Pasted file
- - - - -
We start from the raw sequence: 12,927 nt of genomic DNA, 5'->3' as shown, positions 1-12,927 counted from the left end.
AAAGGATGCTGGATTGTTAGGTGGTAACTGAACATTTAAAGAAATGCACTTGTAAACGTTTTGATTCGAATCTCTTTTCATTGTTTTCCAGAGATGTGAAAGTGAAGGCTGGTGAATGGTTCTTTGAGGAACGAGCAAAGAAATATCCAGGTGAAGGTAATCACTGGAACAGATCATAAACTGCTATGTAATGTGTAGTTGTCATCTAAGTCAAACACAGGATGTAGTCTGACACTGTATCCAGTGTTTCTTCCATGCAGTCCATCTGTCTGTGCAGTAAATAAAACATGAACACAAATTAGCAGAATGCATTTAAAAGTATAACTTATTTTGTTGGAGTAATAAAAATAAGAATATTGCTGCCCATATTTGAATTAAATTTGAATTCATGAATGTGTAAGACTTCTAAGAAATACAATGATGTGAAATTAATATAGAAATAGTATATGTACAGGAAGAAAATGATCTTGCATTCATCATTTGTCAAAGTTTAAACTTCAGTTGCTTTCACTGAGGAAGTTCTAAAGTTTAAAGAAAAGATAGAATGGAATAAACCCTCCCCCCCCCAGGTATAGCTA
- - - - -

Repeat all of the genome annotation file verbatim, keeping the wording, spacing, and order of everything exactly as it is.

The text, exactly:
We start from the raw sequence: 12,927 nt of genomic DNA, 5'->3' as shown, positions 1-12,927 counted from the left end.
AAAGGATGCTGGATTGTTAGGTGGTAACTGAACATTTAAAGAAATGCACTTGTAAACGTTTTGATTCGAATCTCTTTTCATTGTTTTCCAGAGATGTGAAAGTGAAGGCTGGTGAATGGTTCTTTGAGGAACGAGCAAAGAAATATCCAGGTGAAGGTAATCACTGGAACAGATCATAAACTGCTATGTAATGTGTAGTTGTCATCTAAGTCAAACACAGGATGTAGTCTGACACTGTATCCAGTGTTTCTTCCATGCAGTCCATCTGTCTGTGCAGTAAATAAAACATGAACACAAATTAGCAGAATGCATTTAAAAGTATAACTTATTTTGTTGGAGTAATAAAAATAAGAATATTGCTGCCCATATTTGAATTAAATTTGAATTCATGAATGTGTAAGACTTCTAAGAAATACAATGATGTGAAATTAATATAGAAATAGTATATGTACAGGAAGAAAATGATCTTGCATTCATCATTTGTCAAAGTTTAAACTTCAGTTGCTTTCACTGAGGAAGTTCTAAAGTTTAAAGAAAAGATAGAATGGAATAAACCCTCCCCCCCCCAGGTATAGCTA